Everything to Everybody (or We’re All Superwomen, Right?)

When I started this blog, the idea was to post three to five times a week. Hubby thought that was a tad ambitious, but I said I wanted it to be alive and consistent. Well, consistency has never been one of my strong suits, and here it’s been a week with no posts at all.

Remember my mom? Being about as coordinated as I am, she tripped over her ottoman and broke her wrist. So for the past couple of weeks, especially last week, I’ve been playing chauffeur, nurse, helper, maid, etc. to my mom.

She has kept me very busy.

That’s what kids are for, right? …to take care of their parents in their old age? I think I read that somewhere. And I hope when it’s my turn to be the one who needs help, my kids will happily and not begrudgingly do the same for me.

Really, I don’t mind that much. We have fun. I mean, I’d run her all over the city three days a week, and relax and love the weekends with Hubby and the kids and pets…if the house and laundry and bills and everything else magically kept themselves up.

But they don’t. I have to find a way to do everything and be everything to everyone who needs me. (Cue the laughter/big sigh/guffaw/head shake/etc. of all those who read this and feel the same way, at the same time knowing it’s impossible, and that we should just cut ourselves some slack.)

I love being with people, and I love to help people, but I also LOVE to be alone. I can’t get any work done if other people are here. I’m too easily distracted. I have to be alone and in the zone. I’m a Mary who loves to just hang out, but with a Martha in my head making me feel guilty for all the work that’s not getting done while I’m being social. (Luke 10:38-42)

Jesus says, “Martha, Martha, you are worried and troubled about many things. But one thing is needed, and Mary has chosen that good part, which will not be taken away from her” but I often wonder, if Martha had sat at Jesus’ feet instead of cooking, and in a little while everyone was hungry…what then? They couldn’t call for pizza delivery.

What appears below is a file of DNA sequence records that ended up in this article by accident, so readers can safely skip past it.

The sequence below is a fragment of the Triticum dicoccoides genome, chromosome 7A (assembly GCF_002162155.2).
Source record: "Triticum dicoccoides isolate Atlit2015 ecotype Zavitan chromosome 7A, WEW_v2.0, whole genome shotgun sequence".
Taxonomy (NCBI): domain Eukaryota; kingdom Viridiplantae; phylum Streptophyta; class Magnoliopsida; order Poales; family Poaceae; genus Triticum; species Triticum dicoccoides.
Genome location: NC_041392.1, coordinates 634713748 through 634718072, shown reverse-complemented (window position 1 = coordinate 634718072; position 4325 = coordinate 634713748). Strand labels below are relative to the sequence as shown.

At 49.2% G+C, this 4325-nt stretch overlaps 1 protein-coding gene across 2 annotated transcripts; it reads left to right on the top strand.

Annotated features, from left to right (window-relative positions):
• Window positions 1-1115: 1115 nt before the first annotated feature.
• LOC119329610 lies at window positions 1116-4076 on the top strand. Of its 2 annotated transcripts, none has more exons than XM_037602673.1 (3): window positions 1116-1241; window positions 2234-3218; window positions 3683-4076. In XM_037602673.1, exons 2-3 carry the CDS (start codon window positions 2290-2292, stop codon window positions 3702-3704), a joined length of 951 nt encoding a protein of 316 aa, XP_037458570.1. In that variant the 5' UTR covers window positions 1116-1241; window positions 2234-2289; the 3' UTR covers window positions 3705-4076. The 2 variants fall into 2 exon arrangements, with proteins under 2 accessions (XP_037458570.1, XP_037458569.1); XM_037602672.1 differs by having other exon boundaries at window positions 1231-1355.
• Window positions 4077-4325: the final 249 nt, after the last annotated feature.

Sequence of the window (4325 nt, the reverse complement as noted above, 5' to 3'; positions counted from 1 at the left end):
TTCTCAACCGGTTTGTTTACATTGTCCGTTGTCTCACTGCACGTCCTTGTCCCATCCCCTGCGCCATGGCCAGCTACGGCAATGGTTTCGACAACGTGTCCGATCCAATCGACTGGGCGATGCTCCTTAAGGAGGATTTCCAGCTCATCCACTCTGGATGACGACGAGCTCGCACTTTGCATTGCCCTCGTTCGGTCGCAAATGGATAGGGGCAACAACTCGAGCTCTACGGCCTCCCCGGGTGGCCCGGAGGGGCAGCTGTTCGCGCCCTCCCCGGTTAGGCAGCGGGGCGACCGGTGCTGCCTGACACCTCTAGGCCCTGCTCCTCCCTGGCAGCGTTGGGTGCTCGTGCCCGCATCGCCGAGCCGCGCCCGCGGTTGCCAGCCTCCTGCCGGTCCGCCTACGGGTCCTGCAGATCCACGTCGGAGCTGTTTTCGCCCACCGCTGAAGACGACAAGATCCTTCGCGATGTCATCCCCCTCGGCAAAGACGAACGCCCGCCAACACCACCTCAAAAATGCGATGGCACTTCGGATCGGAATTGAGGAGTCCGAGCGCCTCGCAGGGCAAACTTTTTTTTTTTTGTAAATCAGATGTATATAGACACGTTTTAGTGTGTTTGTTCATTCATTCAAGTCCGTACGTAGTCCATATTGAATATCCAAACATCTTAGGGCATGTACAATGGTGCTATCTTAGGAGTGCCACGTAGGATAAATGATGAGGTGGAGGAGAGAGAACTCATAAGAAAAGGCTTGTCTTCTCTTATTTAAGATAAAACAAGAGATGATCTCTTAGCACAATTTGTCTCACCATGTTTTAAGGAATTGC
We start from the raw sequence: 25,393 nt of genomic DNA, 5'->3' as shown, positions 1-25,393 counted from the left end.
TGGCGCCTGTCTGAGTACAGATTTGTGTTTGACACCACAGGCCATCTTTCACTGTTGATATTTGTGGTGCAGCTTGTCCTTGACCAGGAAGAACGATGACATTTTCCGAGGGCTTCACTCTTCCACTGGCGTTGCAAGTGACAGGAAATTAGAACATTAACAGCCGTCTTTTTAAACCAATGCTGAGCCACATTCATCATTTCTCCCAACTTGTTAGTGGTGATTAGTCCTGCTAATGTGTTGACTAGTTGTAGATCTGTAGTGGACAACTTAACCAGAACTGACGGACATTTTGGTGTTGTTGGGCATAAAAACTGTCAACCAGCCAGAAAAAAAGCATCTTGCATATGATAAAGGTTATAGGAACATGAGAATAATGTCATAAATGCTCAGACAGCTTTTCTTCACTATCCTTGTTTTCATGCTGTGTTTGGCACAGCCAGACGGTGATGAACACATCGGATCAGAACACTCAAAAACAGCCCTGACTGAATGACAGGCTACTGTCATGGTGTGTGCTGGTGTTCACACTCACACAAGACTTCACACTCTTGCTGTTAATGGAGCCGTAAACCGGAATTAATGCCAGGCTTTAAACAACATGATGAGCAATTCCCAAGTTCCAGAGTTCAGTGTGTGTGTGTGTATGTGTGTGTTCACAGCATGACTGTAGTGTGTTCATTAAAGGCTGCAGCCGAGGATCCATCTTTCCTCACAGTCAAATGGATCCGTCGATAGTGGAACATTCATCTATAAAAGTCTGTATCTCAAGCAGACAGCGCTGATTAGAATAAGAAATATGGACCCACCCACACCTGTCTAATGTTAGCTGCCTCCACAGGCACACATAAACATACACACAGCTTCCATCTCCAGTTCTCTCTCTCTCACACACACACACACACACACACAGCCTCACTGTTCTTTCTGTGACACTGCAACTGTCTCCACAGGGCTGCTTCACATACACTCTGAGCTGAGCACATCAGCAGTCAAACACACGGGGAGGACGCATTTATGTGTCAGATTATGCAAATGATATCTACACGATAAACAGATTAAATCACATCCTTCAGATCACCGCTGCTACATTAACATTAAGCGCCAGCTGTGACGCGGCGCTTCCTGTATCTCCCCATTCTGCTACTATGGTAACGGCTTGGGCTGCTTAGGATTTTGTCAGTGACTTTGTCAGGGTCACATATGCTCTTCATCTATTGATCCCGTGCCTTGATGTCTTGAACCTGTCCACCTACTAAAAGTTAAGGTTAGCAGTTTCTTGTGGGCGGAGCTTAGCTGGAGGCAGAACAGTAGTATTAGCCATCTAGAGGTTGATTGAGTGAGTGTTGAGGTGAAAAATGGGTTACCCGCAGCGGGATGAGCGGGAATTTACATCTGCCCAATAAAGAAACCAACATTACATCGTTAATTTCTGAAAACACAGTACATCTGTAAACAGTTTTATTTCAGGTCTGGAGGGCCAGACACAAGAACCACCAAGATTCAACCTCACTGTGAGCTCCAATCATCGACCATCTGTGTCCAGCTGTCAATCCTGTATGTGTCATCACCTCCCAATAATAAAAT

I’m guessing Martha was a perfectionist (and a bit of a martyr) and Jesus was telling her to get her priorities in order, not to be so consumed with making everything perfect to exclusion of fellowship with those around her. The keyword is “Balance”.

Balance sounds good, but my gears take a real long time to shift. Hubby tells me I should do a little of this and a little of that every day. I can see where he’s right, but I don’t operate that way. It takes me so long to get started on anything that once I do, I don’t want to stop. But I’m working on this balance thing.

So here I am, on one of the two days I have by myself at home this week, and I’m putting on the blinders and not seeing the mess to do some writing. And then the plan is to do some cleaning. And some laundry. And some organizing. And some ironing. And some…well, you get my drift.

I need a clone.

Welcome to More Than Happier

When I was a little girl, my mom was the model housewife. Our home was spotless. The laundry was always fresh and hanging in our rooms. Dinner was on the table at My Mom, 19644:20 every evening when my dad walked in the door. Our closets and other storage spaces were always organized. She did crafts, made some of our clothes, kept a
garden and canned the vegetables. She did her grocery shopping and errands, and went to the beauty shop every week. She attended PTA meetings, made cookies for school and cakes for bake sales. She was a Girl Scout leader, and at times had a job outside the home. Somewhere in there, she found time to take us kids on outings, to hang out in the pool with us, and to read novels for herself.

Of course, I didn’t know my mom was a human dynamo. Most of my friends’ moms seemed to be just like her. So I assumed that when I became a housewife, I’d be just as productive. This was the career I’d always wanted. I studied under my mother’s tutelage for years. I learned how to make a bathroom shiny and sanitary, how to put the perfect sweeper marks in the carpets, and how to polish furniture like nobody’s business. And even though I never liked cooking, she managed to teach me how to put a decent meal on the table. She did all she could to prepare me to follow in her near-perfect footsteps.

Except that I am not perfect like she was at this. Or maybe it just looked like she was perfect, to her little girl.

I’ve been a full-time housewife for over 25 years, and for all my high ideals, plans, goals, experience, and know-how, it’s still an everyday struggle. Not that I don’t know what to do, or don’t want to do it, but that it’s hard to maintain the energy and focus to do it. And I figured if I have this problem, some others might, too.

So I decided to start this blog to talk about homemaking and other things that are made more fun and easier when done in virtual community. I hope you’ll find it both helpful and entertaining, and I hope you’ll put in your ideas and ideals, so we can learn from each other.

Ready? Let’s go!